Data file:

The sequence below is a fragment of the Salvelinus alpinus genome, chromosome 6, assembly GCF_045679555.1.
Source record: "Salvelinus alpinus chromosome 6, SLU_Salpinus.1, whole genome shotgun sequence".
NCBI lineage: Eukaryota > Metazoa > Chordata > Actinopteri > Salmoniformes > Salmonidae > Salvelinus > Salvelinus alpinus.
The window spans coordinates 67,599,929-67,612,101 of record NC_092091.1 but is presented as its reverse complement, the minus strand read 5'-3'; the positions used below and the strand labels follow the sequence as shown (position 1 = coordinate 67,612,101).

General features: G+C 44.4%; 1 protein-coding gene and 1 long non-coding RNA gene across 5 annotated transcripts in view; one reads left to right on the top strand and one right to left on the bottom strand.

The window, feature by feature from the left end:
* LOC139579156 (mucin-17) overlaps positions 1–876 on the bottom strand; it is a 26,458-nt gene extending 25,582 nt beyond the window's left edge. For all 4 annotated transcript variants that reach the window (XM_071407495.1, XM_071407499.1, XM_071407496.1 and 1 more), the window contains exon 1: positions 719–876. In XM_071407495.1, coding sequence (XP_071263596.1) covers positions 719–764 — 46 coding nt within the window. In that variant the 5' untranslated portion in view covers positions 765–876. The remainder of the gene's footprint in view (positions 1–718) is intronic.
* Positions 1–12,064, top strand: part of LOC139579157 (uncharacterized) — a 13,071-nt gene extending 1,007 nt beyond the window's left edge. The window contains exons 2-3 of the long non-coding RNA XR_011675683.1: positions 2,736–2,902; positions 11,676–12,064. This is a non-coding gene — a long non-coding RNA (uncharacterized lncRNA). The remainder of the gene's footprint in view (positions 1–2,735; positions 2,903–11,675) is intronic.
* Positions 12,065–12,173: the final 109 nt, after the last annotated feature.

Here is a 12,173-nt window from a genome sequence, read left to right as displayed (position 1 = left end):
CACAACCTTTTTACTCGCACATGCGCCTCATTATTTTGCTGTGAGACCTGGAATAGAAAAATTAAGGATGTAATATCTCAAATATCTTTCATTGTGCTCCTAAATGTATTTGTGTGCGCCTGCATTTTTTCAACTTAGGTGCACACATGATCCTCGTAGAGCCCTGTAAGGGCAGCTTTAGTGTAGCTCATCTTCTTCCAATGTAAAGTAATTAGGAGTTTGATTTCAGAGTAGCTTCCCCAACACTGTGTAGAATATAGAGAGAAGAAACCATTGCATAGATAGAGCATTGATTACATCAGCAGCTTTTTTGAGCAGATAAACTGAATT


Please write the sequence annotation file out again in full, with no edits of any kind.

The sequence below is a fragment of the Salvelinus alpinus genome, chromosome 6, assembly GCF_045679555.1.
Source record: "Salvelinus alpinus chromosome 6, SLU_Salpinus.1, whole genome shotgun sequence".
NCBI lineage: Eukaryota > Metazoa > Chordata > Actinopteri > Salmoniformes > Salmonidae > Salvelinus > Salvelinus alpinus.
The window spans coordinates 67,599,929-67,612,101 of record NC_092091.1 but is presented as its reverse complement, the minus strand read 5'-3'; the positions used below and the strand labels follow the sequence as shown (position 1 = coordinate 67,612,101).

General features: G+C 44.4%; 1 protein-coding gene and 1 long non-coding RNA gene across 5 annotated transcripts in view; one reads left to right on the top strand and one right to left on the bottom strand.

The window, feature by feature from the left end:
* LOC139579156 (mucin-17) overlaps positions 1–876 on the bottom strand; it is a 26,458-nt gene extending 25,582 nt beyond the window's left edge. For all 4 annotated transcript variants that reach the window (XM_071407495.1, XM_071407499.1, XM_071407496.1 and 1 more), the window contains exon 1: positions 719–876. In XM_071407495.1, coding sequence (XP_071263596.1) covers positions 719–764 — 46 coding nt within the window. In that variant the 5' untranslated portion in view covers positions 765–876. The remainder of the gene's footprint in view (positions 1–718) is intronic.
* Positions 1–12,064, top strand: part of LOC139579157 (uncharacterized) — a 13,071-nt gene extending 1,007 nt beyond the window's left edge. The window contains exons 2-3 of the long non-coding RNA XR_011675683.1: positions 2,736–2,902; positions 11,676–12,064. This is a non-coding gene — a long non-coding RNA (uncharacterized lncRNA). The remainder of the gene's footprint in view (positions 1–2,735; positions 2,903–11,675) is intronic.
* Positions 12,065–12,173: the final 109 nt, after the last annotated feature.

Here is a 12,173-nt window from a genome sequence, read left to right as displayed (position 1 = left end):
CACAACCTTTTTACTCGCACATGCGCCTCATTATTTTGCTGTGAGACCTGGAATAGAAAAATTAAGGATGTAATATCTCAAATATCTTTCATTGTGCTCCTAAATGTATTTGTGTGCGCCTGCATTTTTTCAACTTAGGTGCACACATGATCCTCGTAGAGCCCTGTAAGGGCAGCTTTAGTGTAGCTCATCTTCTTCCAATGTAAAGTAATTAGGAGTTTGATTTCAGAGTAGCTTCCCCAACACTGTGTAGAATATAGAGAGAAGAAACCATTGCATAGATAGAGCATTGATTACATCAGCAGCTTTTTTGAGCAGATAAACTGAATT